Giants: One big question

Did the New York Giants get better?

History will make it easy to forget that the 2011 Giants were a 9-7 team that needed to win its final game of the season just to make the playoffs. Sure, they won the Super Bowl, and if you do that it doesn't matter how close you came to not getting the chance. But if the goal is to do it again (as I'm certain it is in the minds of those who play for and run the Giants), then it's fair to assume they'll need more than nine regular-season wins this time. So the question is not whether they've done enough to make themselves better than they were in January and February but whether they've done enough to make themselves better than they were from September to December.

The Giants are incredibly strong at certain key positions, such as quarterback, wide receiver and defensive end. They are wise to prioritize those positions, because in today's NFL, being ultra-strong in those areas can help you cover weaknesses in others. But that's not to say they can allow weaknesses elsewhere on the roster to fester, and that's part of the reason they took a running back in the first round and a wide receiver in the second. Will David Wilson be an upgrade over the 2011 version of Brandon Jacobs? Probably someday but not necessarily right away. Will Rueben Randle be an upgrade over the 2011 version of Mario Manningham? Maybe someday but not necessarily right away. Will the offensive line be better with Will Beatty back at left tackle and David Diehl replacing Kareem McKenzie at right tackle? Depends, in part, on whether Kevin Boothe can play as well as he did at left guard in December and January, and whether David Baas and Chris Snee can play better than they did at center and right guard.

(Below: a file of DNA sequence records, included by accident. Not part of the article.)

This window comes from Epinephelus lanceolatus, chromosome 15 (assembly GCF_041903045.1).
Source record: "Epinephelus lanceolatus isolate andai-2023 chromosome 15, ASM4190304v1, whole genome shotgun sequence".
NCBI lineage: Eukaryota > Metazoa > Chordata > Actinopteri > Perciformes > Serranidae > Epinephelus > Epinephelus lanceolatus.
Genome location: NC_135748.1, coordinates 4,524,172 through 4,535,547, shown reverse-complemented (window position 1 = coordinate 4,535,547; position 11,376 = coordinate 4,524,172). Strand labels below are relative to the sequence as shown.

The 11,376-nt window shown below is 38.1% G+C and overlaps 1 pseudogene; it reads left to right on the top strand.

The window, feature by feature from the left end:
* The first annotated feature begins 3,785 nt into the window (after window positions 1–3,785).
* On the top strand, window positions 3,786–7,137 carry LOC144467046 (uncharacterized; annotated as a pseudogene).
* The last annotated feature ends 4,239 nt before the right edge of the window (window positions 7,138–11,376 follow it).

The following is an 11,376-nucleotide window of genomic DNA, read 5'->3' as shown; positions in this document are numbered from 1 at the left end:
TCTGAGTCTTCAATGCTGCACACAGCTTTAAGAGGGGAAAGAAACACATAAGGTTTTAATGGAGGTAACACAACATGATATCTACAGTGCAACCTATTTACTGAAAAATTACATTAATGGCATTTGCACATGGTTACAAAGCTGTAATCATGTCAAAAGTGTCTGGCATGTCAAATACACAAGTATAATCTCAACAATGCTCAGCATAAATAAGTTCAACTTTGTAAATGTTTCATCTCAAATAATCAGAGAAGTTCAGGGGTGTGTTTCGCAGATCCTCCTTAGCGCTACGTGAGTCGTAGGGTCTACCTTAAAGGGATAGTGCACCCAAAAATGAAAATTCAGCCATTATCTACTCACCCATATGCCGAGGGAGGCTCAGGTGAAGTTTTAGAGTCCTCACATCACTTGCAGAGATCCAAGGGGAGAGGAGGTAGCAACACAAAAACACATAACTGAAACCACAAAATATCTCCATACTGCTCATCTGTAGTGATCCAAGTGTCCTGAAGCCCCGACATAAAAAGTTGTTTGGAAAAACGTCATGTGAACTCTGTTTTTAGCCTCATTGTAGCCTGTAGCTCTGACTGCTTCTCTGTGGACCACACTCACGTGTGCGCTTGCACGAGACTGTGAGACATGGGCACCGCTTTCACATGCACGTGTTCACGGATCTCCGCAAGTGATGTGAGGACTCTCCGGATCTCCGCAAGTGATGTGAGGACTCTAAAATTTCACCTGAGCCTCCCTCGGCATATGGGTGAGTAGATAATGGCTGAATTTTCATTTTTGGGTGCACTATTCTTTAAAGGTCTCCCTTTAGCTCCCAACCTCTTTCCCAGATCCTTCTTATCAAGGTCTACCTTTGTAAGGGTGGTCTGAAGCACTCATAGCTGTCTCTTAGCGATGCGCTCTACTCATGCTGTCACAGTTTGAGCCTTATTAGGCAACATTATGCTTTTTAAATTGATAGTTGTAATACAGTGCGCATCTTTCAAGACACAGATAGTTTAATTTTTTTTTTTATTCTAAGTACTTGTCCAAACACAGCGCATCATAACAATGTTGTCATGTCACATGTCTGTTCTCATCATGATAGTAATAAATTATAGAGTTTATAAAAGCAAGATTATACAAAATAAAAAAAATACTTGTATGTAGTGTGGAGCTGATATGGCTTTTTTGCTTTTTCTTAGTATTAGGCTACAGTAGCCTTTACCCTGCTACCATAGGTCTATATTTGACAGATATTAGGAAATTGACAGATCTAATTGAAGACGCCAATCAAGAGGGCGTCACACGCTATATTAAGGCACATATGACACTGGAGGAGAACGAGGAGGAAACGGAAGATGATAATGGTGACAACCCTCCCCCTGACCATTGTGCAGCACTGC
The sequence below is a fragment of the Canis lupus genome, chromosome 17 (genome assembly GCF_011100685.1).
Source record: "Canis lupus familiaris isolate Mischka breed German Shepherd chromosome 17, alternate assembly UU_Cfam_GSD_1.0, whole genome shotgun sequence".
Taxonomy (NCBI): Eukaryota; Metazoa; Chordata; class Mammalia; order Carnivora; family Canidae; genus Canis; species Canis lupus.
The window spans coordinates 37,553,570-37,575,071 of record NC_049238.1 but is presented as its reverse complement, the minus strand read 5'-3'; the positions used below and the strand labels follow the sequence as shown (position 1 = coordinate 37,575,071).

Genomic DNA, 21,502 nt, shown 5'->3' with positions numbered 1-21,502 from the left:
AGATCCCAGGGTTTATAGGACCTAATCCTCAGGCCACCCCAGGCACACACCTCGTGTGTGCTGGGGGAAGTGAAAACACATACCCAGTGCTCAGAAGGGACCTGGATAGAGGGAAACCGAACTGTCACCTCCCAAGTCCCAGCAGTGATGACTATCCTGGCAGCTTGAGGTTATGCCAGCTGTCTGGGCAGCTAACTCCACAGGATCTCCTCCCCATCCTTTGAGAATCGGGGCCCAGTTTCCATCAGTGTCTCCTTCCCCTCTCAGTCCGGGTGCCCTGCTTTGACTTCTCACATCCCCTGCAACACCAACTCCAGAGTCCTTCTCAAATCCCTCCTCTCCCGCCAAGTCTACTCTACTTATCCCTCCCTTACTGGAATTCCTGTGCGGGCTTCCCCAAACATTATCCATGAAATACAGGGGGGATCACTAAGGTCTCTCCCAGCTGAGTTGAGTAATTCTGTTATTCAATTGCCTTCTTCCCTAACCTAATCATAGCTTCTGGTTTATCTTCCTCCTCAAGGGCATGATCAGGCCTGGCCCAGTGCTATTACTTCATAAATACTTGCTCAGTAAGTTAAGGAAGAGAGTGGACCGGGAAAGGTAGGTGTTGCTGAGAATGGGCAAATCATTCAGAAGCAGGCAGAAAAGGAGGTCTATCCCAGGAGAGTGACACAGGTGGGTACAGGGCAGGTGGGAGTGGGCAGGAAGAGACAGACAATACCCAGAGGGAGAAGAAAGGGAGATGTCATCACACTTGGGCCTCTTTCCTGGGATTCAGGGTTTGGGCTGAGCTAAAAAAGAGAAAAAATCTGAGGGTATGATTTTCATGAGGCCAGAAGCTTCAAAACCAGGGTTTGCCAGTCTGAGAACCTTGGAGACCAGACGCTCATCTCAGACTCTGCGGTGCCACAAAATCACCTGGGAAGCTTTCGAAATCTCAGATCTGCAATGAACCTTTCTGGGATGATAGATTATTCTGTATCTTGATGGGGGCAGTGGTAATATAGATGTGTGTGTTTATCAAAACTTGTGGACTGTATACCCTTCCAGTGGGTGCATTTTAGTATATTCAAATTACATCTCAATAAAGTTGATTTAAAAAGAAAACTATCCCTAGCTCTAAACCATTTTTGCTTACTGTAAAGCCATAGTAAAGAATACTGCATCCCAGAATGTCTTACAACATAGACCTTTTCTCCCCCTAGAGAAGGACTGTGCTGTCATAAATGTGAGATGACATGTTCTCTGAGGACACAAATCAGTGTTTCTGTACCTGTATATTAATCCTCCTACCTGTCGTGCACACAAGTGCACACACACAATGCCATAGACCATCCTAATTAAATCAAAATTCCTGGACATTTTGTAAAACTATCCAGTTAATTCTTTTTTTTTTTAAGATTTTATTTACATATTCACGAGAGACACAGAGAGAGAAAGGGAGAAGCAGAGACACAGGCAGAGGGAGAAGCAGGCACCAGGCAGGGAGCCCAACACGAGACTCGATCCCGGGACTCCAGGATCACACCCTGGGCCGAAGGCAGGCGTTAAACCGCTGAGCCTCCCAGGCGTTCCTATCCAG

The Giants don't panic, and they shouldn't. They have ample proof that their faith in themselves to replenish the roster and regenerate a contending team on the fly is fully justified. But they have a lot of questions to answer in the offseason and in training camp. They don't know whether Terrell Thomas can come back fully healthy and be the emerging star cornerback he was before last summer's knee injury. They don't know whether Corey Webster can repeat his career year. They don't know who the starting middle linebacker is, or how the alignment will work around newcomer Keith Rivers. They don't know whether Osi Umenyiora is going to hold out. They have questions at tight end, and elsewhere on the offense. The Giants don't know, right now, whether they're better than the team that won the division at 9-7 and then got on a roll and won it all. They've done the best they could this offseason to try to make themselves so, but they don't know yet whether they have.